Greater stratification occurs in the traditional subsistence combinations of
maize, beans, squash, and other native plants commonly found in field combi-
nations. Still further exploitation of different horizontal planes is possible
by combining crops of widely different growth habits, such as economic shrubs
or trees, with field or garden crops. Orchards of apples, apricots, capulin
(Prunus capuli), peaches, pears, and tejocote (Crataegus mexicana) with understo-
ries of maize and beans are found on the slopes of Popocat6petl and Ixtacci-
huatl and elsewhere in highland Middle America.
Such high and low tree and shrub crops are even more common in the tem-
perate (templada) and hot (caliente) zones. Shading the beverage plants, cacao
and vanilla, appears to be an ancient practice. Multiple stories of coconuts
over papaya over cacao, bananas, or oranges are found all along the central
and southern Caribbean coastal plain of Mexico. Field and garden crops
such as maize, yuca or casava (Manihot esdulenta), and beans are planted under
these tree and shrub combinations to create a four or even five layer crop mix
in which none of the separate canopies compete for space. There is, however,
competition below ground and such combinations usually are limited to areas
where neither precipitation nor solar energy is lacking.
The fullest exploitation of vertical as well as horizontal space is found in the
multi-storied dooryard gardens of Middle America. Since these have been
discussed at length elsewhere 6 they need not be reviewed in detail here. Plots
of no more than one-tenth hectare may contain two dozen or more different
economic plants, each with distinctive space requirements 7. A garden in
the templada region near Atlixco, Puebla, will serve as an example. The plot
displayed a seemingly random horizontal distribution but a rather carefully
arranged four tier vertical arrangement of tall trees, such as mango, papaya
(Garcia papaya), capulin, and guaje (Leucaena esculenta); a great number of
medium-height trees and shrubs, including banana, peach, avocado, pome-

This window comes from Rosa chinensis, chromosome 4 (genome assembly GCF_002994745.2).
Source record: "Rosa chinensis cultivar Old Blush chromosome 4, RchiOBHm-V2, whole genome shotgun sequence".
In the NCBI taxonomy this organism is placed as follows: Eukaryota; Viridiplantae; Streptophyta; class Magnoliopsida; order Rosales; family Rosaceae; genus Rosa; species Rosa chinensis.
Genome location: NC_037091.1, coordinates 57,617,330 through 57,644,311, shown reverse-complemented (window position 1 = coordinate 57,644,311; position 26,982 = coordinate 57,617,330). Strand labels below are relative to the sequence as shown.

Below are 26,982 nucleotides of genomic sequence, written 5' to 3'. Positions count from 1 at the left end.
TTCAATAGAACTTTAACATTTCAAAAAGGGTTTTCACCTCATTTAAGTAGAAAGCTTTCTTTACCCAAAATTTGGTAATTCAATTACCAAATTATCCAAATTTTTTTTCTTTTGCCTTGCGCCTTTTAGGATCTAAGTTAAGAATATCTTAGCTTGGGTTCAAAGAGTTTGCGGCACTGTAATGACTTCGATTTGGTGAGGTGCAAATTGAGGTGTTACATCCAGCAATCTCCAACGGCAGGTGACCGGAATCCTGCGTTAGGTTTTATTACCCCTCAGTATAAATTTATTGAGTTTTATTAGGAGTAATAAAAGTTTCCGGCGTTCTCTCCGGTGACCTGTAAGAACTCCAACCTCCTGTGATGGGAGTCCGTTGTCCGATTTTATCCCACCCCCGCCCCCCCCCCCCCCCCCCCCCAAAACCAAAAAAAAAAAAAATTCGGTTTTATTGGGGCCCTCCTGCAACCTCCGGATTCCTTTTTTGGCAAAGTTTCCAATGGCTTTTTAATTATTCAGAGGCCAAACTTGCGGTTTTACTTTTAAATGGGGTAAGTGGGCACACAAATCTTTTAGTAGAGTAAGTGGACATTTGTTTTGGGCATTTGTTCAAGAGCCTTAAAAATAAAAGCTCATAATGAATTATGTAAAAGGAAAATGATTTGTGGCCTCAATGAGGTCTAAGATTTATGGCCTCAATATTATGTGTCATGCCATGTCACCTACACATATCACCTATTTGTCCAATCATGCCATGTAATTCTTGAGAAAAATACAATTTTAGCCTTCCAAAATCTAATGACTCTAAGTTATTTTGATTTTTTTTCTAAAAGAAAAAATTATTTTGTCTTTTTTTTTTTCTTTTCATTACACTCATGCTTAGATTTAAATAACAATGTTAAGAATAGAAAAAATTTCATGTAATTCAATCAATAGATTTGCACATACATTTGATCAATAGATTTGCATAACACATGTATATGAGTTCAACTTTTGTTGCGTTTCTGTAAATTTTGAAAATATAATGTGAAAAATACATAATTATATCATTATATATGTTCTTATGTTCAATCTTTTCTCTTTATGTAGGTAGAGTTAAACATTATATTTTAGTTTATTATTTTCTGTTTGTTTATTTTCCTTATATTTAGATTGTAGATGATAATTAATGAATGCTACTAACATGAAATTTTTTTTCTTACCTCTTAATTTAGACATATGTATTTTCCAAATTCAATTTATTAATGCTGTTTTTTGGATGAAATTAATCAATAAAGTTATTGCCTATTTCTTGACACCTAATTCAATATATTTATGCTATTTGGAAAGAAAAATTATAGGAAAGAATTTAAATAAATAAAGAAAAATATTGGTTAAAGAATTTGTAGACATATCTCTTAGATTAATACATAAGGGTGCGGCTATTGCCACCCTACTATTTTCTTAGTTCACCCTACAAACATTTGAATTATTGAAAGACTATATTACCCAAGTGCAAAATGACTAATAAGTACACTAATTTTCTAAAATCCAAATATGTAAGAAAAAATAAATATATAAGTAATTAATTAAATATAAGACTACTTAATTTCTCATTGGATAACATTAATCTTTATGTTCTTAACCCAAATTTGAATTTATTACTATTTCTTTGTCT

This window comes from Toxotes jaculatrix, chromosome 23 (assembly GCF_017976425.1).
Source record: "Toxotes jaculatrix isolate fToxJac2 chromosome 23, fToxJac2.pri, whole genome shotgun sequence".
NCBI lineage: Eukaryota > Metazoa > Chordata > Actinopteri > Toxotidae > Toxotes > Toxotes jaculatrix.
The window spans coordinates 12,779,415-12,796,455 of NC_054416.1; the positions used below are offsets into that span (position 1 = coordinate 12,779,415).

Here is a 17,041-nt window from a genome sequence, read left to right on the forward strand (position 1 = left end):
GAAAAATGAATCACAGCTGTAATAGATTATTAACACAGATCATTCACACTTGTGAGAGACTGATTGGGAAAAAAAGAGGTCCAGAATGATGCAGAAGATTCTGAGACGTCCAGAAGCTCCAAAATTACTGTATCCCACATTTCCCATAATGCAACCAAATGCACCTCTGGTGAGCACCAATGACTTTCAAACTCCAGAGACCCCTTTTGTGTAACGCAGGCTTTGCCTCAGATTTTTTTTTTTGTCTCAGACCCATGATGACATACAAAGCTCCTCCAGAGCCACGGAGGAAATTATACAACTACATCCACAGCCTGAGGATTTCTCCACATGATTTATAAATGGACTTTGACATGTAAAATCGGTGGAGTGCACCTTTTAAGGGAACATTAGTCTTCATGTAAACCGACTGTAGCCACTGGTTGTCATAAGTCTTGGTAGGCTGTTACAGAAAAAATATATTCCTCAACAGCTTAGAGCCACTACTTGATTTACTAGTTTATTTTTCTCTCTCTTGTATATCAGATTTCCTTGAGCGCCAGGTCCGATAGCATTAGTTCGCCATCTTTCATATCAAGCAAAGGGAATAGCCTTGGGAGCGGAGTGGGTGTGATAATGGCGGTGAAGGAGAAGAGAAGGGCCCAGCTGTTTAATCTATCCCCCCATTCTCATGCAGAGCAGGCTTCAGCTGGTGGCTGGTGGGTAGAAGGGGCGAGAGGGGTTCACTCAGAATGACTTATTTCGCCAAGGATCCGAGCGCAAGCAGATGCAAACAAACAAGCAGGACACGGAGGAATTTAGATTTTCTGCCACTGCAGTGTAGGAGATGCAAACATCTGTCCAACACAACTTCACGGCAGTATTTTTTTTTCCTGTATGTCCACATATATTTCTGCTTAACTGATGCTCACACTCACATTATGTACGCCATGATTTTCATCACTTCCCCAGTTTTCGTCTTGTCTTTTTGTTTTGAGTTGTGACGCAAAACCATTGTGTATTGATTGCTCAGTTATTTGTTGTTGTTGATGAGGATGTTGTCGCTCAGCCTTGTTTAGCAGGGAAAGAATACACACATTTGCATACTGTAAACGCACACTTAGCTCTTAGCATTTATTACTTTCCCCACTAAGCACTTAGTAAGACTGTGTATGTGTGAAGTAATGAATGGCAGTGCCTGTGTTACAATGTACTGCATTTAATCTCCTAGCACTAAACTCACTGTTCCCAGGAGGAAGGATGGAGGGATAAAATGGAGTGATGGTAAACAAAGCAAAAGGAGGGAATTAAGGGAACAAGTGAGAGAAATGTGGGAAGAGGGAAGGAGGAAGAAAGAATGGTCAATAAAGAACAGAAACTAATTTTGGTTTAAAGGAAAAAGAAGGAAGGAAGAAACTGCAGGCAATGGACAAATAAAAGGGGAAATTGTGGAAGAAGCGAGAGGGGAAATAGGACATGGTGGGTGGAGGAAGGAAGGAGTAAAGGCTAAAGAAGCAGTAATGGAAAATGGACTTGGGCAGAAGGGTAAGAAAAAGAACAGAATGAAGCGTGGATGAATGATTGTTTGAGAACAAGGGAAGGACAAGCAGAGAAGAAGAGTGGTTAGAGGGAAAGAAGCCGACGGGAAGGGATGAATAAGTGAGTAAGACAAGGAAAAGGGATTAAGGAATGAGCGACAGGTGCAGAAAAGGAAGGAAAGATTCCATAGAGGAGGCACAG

granate, several types of citrus, coloring (Erythrina americana), chirimoya
(Annona cherimola), and kumquat (Fortunella spp.); and lower layers of high
and low field crops such as maize, shrub beans, red and husk tomatoes, chile,


and squash, interspersed with flowers and medicinal and cooking herbs. Econo-
mic vines including beans and chayote (Sechium edule) twined into otherwise unoc-
cupied spaces. The whole garden was fenced around with additional produc-
tive and ornamental plants, such as colorin, the bamboo-like carrizo (Arundo
donax), and jacaranda (Jacaranda acutifolia). Finally, as if the floristic exube-
rance were not enough, chickens and turkeys patrolled between plants and
contributed in their way to the output of this productive, three-dimensional
There are advantages to intercalating other than intensive use of space and
greater total productivity. Multiple cropping reduces erosion by maintaining
a nearly continuous plant cover over the soil for most of the year. Tall plants
provide support for climbing vine crops, and leguminous plants replace soil
nitrogen to the benefit of the whole crop complex. Multiple cropped fields
are less subject to infestation by above-ground pathogens and pests 8. And
diverse crops, especially if of different growth habits, replicate the structure
and diversity of natural stands and create desirable, sheltered microenviron-
ments 9.
These features, long appreciated by traditional farmers, are attracting the
attention of scientific investigators. Thus Greenland presents data from
the International Institute of Tropical Agriculture (IITA), Ibadan, Nigeria,
that show reduced erosion and increased total yields from mixed crop fields,
and recommends the practice as part of a farming system suitable for the lowland
humid tropics 10. At Centro Agron6mico Tropical de Investigaci6n y Ense-
fianza (CATIE), Turrialba, Costa Rica, recent research indicates that multiple
cropped fields produce more biomass, and more usable total product than mono-
cultural systems and have fewer weeds and airborne diseases. In general,
however, labor requirements are higher and less uniform 11
Despite the advantages of intensive utilization of field space, it is doubtful
if many farmers would practice the techniques if space were not a limiting fac-
tor. There are several reasons for this. Most farmers feel that although total
yields from multiple cropped fields are higher, production and quality of indi-
vidual crops are not as good as they are when planted separately. In addi-
tion, multiple cropped fields are considered more laborious. They are diffi-
cult to work with animal-drawn equipment. Even in hand operations, possi-
bilities for working rapidly with uniform repeated movements are reduced or
eliminated. The CATIE findings generally bear out these impressions. Ander-
son 12, however, argues that mixed gardens make very efficient use of culti-
vator's time. Additional research could clarify this issue.


Crop scheduling, or managing and minimizing the time a crop is in the field,
may be as important as crop spacing for increasing production per unit of
area. Together, the two sets of techniques form a powerful system for inten-
sifying use of productive space. Simpler forms of scheduling, such as crop
rotation, are practiced in Middle America wherever growing seasons permit two


or more crop cycles each year. Examples of complex scheduling, where crops
at different stages are grown together in the same field, are less common. Appa-